Professor of Professional Practice
Texas Christian University, Neeley School of Business
From law attorney to alumni professor of the year, top ten undergraduate professor, and a handful of other teaching honors from the Neeley School of Business, there have been many times over that Robert Rhodes has been called one of the best professors that the business school has to offer. For more than 30 years, Neeley has been his home where he teaches a course called the Legal Environment of Business to undergraduate students. Rhodes’ quiet demeanor outside of the classroom is said to be misleading as within seconds of stepping inside one of his classes, students are captivated by his booming voice and a desire to see students learn that becomes contagious. During his career, Professor Rhodes has been honored seven times as an Outstanding Professor, a career achievement he says he’s most proud of.
At current institution since: 1984
Education: Doctor of Jurisprudence, Baylor Law School, 1980; Master of Laws in International Trade and Finance, Tulane Law School, 1992
List of courses currently teaching: Legal Environment of Business
Fun fact about yourself: My first job out of high school was playing keyboards in a band on the road
“I knew I wanted to be a business school professor when…” In law school, I was given the chance to teach incoming students how to do online legal research. I was hooked from day one
“If I weren’t a business school professor…” I would be a travel writer
“One word that describes my first time teaching…” Petrifying! I learned that I had gotten the job 24 hours before my first class!!
What do you enjoy most about teaching undergraduate business students? I don’t buy into the whole millennial/gen x stuff. I think students, regardless of generation, are fundamentally the same. If you bring passion to the task, if you can show them how absolutely fascinating your subject matter is, all the other things you are supposed to do to teach young people today just turns out to be noise.
What is the biggest challenge that comes with teaching undergraduate business students? Convincing them that learning trumps grades.
What is the most impressive thing one of your undergraduate students has done? It’s not one student, or one thing. What brings me the most joy, what is most impressive, is when I hear from students who have learned that having some sort of positive impact is way more important than stacking up dollar bills.
What is the least favorite thing one has done? The same answer, in reverse. Students whose main motivation is making money.
What does a student need to do to get an A in your class? Demonstrate excellence
“When it comes to grading, I think students would describe me as …” Tough, fair, and transparent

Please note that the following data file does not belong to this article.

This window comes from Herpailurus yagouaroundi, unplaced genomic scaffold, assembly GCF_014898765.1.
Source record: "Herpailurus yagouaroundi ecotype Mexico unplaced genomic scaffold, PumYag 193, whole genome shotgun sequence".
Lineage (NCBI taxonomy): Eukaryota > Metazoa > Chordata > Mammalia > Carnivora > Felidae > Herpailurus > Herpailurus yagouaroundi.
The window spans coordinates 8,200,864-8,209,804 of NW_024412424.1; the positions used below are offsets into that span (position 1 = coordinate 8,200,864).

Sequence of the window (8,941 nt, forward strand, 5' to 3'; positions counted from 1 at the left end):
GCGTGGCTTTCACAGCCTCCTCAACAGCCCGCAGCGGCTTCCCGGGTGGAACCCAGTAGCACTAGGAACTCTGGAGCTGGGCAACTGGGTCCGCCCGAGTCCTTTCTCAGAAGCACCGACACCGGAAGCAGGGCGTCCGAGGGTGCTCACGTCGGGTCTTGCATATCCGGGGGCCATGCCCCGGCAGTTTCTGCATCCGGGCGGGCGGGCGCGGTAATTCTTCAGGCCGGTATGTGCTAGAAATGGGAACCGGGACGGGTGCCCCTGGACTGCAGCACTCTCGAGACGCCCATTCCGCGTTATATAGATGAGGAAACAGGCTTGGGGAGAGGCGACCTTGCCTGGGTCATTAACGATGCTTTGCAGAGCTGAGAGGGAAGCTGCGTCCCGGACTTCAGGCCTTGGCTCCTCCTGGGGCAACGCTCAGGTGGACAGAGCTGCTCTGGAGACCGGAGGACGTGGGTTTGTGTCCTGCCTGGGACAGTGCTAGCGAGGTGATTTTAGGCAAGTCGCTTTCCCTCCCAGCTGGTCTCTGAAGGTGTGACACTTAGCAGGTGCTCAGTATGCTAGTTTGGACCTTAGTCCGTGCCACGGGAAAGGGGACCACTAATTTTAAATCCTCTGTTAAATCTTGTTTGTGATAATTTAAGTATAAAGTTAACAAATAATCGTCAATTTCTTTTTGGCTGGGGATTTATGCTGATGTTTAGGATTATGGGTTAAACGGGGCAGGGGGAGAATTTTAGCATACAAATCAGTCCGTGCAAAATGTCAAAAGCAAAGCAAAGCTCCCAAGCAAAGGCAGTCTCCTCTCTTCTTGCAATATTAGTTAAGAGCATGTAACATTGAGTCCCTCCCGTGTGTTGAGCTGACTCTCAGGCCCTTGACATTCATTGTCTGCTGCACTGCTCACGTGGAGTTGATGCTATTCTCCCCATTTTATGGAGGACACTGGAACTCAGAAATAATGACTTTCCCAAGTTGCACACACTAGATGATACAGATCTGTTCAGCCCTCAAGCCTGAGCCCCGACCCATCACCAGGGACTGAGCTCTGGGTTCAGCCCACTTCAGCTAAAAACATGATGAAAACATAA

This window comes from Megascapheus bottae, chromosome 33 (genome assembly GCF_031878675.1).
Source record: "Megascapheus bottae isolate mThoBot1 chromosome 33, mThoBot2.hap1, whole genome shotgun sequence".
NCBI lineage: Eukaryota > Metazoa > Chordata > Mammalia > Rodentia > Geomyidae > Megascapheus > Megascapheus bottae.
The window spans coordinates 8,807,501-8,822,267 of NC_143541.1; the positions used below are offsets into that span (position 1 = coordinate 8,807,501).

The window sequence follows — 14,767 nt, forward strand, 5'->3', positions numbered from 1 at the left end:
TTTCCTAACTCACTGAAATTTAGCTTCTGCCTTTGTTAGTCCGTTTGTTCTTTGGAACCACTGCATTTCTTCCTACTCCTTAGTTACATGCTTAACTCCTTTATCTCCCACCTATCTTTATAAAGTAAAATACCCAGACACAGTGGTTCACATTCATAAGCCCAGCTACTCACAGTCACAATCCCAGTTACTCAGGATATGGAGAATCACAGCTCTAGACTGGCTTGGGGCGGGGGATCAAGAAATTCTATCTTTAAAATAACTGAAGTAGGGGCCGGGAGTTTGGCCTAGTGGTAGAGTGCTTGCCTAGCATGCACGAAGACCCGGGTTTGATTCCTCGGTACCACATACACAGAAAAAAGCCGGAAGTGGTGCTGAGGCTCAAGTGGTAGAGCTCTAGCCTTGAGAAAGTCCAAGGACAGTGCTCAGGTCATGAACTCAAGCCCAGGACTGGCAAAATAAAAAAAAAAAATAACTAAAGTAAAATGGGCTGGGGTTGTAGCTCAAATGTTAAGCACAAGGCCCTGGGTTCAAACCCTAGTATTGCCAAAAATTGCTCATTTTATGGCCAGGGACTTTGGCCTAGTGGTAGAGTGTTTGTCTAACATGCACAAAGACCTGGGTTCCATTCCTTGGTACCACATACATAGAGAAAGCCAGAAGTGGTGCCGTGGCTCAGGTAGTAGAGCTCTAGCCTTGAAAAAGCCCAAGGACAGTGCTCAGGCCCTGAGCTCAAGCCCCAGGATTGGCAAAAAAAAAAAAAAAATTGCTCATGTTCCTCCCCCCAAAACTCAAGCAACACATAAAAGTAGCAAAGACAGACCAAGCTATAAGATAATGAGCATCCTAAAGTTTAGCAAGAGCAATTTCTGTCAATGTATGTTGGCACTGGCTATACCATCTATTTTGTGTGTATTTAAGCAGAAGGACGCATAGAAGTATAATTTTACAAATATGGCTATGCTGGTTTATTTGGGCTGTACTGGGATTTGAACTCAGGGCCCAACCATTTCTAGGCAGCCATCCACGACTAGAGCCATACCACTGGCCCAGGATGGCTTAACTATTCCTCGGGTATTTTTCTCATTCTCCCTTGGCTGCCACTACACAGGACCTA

“But I would describe myself as …” The same
What are your hobbies? Travel, cooking, listening to music
How did you spend your summer? I took a group of students to Italy in May. I then went back to Europe to pick up our son, who had been studying in Germany.
Favorite place to vacation: Mexico
Favorite book: “Let the Trumpet Sound: A Life of Martin Luther King”
Favorite movie and/or television show: I would choose a nearly-ancient television series, “The Andy Griffith Show.” It’s more than a hick comedy set in the south. It’s a guide to living life decently.
Favorite type of music and/or favorite artist: I have no favorite artists or groups, and no favorite genre. There’s virtually nothing that I don’t listen to.
Bucket list item #1: Take an around-the-world flight
What professional achievement are you most proud of? Having been named an Outstanding Professor seven times
What is your most memorable moment as a professor? Receiving the Michael and Susan Baer Award for Outstanding Mentoring in 2008
Professor you most admire and why: Professor David Guinn, Baylor Law School. Professor Guinn had the three character traits I admire most in a teacher: his knowledge was vast, near encyclopedic, he demanded that you bring your very best effort to the task, and he cared deeply about his students.
What are you currently researching and what is the most significant discovery you’ve made from it? I am in a non-research position at TCU
Twitter handle: It almost embarrasses me to say this, but I don’t have a presence on any social media platform. The Neeley School’s is @NeeleySchoolTCU.
“If I had my way, the business school of the future would have much more of this…” Only one change: move the focus of class away from memorizing and regurgitating, and shift it toward applying domain knowledge to really messy business problems, where arguments are more highly prized than answers.
“And much less of this…” Objective tests
Looking ahead 10 years from now, describe what “success” would like for you: If I’m still teaching, I would hope I can maintain the level of passion I’ve always tried to bring to the classroom.
“Dr. Rhodes’ class is one of my most memorable classes. He is incredibly knowledgeable and wants to teach his students how to think critically, not just about law but about life.”
“Rhodes is my favorite teacher. It was definitely a hard class but I don’t even care that I didn’t get an A because I learned so much, and he truly wants you to learn and ask for help.”
“Probably one of the best, if not the best, teachers in the business school. He loves what he does and his students love him. He cares about each student’s success and it shows with the passion and enthusiasm he exhibits during each class.”
“Professor Rhodes doesn’t use Power Points or textbooks, and it’s wonderful. He’s testing understanding instead of memorization. You have to participate and do the work to get a great grade, but he’s fun, empathetic, to-the-point, and easy to work with.”